Because of the persistent fear of Arab terror during the Gulf War, Arab Americans say they have been unfairly targeted for special surveillance by federal agencies. Actually, there has been little evidence of Arab terrorism on American soil. The PLO raises money and spreads propaganda in the U.S., but has refrained from attacking targets here -- although it has staged murderous assaults against Americans abroad. Ironically, the week the World Trade Center was bombed, a PLO official was being tried in a Brooklyn federal court for planting powerful time bombs in rented cars parked outside two Israeli banks in Manhattan and the El Al terminal at Kennedy Airport in 1973.

Most Americans would be surprised to learn, however, that the terrorist group that led the hit parade through much of the 1980s was the Jewish Defense League, Rabbi Meir Kahane's fanatical right-wing Zionist organization. By 1985, the JDL was ranked by the FBI as the most lethal domestic terrorist group in America, overtaking the Aryan Nation, the American Nazi Party, and the Puerto Rican Revolution. The JDL has been linked to dozens of bombings and at least two assassinations, including the widely admired regional director of the Arab-American Anti-Discrimination Committee, Alex Odeh.

For years the Brooklyn-born Kahane had been calling for the expulsion of all Arabs from Israel. After moving to Jerusalem, he established the Kach Party and was elected to Israel's parliament in 1984. He drafted a slew of bills that were never passed, including one that would have made it a crime punishable by two years in prison for a Jew to have sex with an Arab. Israel's High Court banned Kahane from running for reelection in 1988 on the grounds that his party was racist and antidemocratic.

It seems certain now that Kahane's fanatical ideas made him the target of terrorism himself. On November 5, 1990, he gave the last speech of his life. "My whole life has been ideas which eventually were taken up by other people and succeeded," said Kahane in his characteristic stutter, an impediment since childhood. "Today Jewish defense is an accepted thing. A patrol in a neighborhood is an accepted thing." But patrols were no longer adequate to defend Jews in a country that was becoming increasingly anti- Semitic, Kahane warned. He urged his Jewish audience to move to Israel before a new Holocaust engulfed them in America. "They hate us with a passion out there," thundered Kahane, "with a virulence that's frightening to see."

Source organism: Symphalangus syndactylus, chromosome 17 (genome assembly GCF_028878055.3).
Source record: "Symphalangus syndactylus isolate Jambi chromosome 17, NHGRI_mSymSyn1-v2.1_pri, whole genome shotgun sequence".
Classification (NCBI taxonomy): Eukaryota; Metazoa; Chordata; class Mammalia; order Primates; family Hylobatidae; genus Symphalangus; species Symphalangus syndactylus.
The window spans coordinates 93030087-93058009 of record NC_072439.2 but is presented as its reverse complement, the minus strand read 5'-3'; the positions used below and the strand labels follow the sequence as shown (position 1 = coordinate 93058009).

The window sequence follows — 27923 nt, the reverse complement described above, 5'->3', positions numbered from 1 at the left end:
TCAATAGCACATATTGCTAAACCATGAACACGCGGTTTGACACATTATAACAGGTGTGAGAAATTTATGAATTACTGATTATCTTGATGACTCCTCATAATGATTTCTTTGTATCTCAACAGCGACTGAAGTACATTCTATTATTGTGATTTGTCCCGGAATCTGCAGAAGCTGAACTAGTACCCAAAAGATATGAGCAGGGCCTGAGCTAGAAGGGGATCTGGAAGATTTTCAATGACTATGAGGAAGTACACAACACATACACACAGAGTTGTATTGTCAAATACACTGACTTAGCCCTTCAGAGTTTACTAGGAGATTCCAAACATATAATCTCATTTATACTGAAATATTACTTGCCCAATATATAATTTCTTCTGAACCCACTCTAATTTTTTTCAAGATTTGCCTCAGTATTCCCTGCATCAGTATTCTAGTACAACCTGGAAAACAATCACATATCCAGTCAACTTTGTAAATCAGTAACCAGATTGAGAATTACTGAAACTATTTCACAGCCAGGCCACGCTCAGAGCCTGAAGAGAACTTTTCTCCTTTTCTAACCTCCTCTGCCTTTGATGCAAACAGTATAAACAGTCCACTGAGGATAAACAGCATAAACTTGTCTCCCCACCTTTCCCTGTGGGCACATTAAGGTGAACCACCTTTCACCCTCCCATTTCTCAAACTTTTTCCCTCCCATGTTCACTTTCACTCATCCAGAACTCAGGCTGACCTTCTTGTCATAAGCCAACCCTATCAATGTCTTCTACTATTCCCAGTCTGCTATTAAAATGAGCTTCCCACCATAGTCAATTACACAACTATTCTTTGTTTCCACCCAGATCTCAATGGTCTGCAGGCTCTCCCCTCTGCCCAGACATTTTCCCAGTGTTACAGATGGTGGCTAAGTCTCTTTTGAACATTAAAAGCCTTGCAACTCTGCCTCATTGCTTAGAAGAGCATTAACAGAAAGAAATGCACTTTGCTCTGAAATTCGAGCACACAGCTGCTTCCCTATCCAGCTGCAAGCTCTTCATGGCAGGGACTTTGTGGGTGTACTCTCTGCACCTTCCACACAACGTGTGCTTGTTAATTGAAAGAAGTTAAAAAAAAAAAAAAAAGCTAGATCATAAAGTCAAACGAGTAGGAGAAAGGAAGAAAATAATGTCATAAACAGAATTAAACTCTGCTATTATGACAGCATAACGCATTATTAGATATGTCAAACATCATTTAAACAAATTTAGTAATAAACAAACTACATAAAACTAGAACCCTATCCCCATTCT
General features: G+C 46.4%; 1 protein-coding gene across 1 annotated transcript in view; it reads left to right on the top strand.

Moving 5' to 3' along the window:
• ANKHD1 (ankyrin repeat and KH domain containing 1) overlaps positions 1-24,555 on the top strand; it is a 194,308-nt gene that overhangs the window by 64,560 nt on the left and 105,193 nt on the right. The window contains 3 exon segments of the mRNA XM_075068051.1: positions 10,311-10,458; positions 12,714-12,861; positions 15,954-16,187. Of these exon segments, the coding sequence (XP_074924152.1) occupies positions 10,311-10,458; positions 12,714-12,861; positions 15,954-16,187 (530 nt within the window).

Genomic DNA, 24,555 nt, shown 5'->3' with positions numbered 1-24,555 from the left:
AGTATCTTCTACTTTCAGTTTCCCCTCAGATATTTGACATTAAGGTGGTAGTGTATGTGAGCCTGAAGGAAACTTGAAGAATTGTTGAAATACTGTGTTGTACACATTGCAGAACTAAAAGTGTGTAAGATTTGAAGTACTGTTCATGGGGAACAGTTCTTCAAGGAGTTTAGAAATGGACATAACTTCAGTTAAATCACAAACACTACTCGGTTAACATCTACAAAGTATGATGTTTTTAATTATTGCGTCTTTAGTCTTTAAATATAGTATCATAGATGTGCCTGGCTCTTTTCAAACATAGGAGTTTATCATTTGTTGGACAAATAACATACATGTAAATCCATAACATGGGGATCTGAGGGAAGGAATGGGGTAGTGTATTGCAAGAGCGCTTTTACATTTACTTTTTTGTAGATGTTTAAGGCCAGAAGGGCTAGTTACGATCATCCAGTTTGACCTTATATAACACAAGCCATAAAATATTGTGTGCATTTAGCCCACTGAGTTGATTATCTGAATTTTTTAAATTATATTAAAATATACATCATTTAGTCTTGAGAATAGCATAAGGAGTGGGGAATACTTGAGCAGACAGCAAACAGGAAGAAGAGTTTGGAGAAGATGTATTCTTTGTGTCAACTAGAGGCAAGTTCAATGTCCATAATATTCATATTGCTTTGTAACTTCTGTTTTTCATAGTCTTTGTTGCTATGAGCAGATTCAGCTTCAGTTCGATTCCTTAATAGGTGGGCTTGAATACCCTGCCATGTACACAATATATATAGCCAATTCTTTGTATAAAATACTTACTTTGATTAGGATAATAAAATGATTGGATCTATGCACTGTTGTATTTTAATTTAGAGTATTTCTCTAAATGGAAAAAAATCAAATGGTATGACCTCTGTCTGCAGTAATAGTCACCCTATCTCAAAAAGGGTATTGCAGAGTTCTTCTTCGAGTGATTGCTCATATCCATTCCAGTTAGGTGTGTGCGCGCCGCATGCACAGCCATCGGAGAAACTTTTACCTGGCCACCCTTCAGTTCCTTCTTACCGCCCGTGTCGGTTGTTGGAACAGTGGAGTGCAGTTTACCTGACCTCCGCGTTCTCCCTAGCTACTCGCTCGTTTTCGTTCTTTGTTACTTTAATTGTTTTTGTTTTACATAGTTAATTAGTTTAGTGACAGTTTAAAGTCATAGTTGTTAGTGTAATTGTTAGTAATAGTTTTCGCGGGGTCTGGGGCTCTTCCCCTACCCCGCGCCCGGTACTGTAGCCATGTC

Following Kahane's speech, El Sayyid Nosair approached the podium wearing a black yarmulke, as if to ask a question. Moments later, Kahane was dead. In the irony of ironies, the FBI put the New York branch of the Kach Party under surveillance to prevent it from avenging their slain leader. The FBI failed, however, to monitor activities at the radical mosques.

I interviewed Nosair for The Village Voice in a tiny detention cell on Rikers Island on the eve of his trial. Nosair, who was wearing a white tunic and a white skullcap with the words ALLAH WILL BE VICTORIOUS knitted in bold blue Arabic calligraphy across the front, began our 90-minute talk by handing me a number of pamphlets showing why Islam was the true path. "I started to practice my religion as much as I can since I came to the United States," said Nosair. "Of course, I read a lot. I read about different religions -- Christianity, Judaism -- I studied all these religions that led me to believe that Islam is the true way of life. You face many different doors" in America, continued Nosair, who had immigrated to Pittsburgh from Egypt on July 14, 1981. The true path is behind one door, he explained, while evil lurks behind the others. "Because I believe that Islam is the true way of life, I began to preach Islam, to prove to people from their own [religious] books that Islam is the correct way of life." Islam, he told me, is encoded in each of us at birth. Each person is created in submission to Allah. We pervert nature, he said, when we embrace Judaism or Christianity. "Judaism has a lot of materialistic rituals with a minimum of spiritual rituals, and that's why Allah sent Islam to mankind," Nosair said. Judaism is an abomination, he explained, not because of race or blood (the Arabs too are Semites), but because the Jews refuse to accept Mohammed as the Prophet.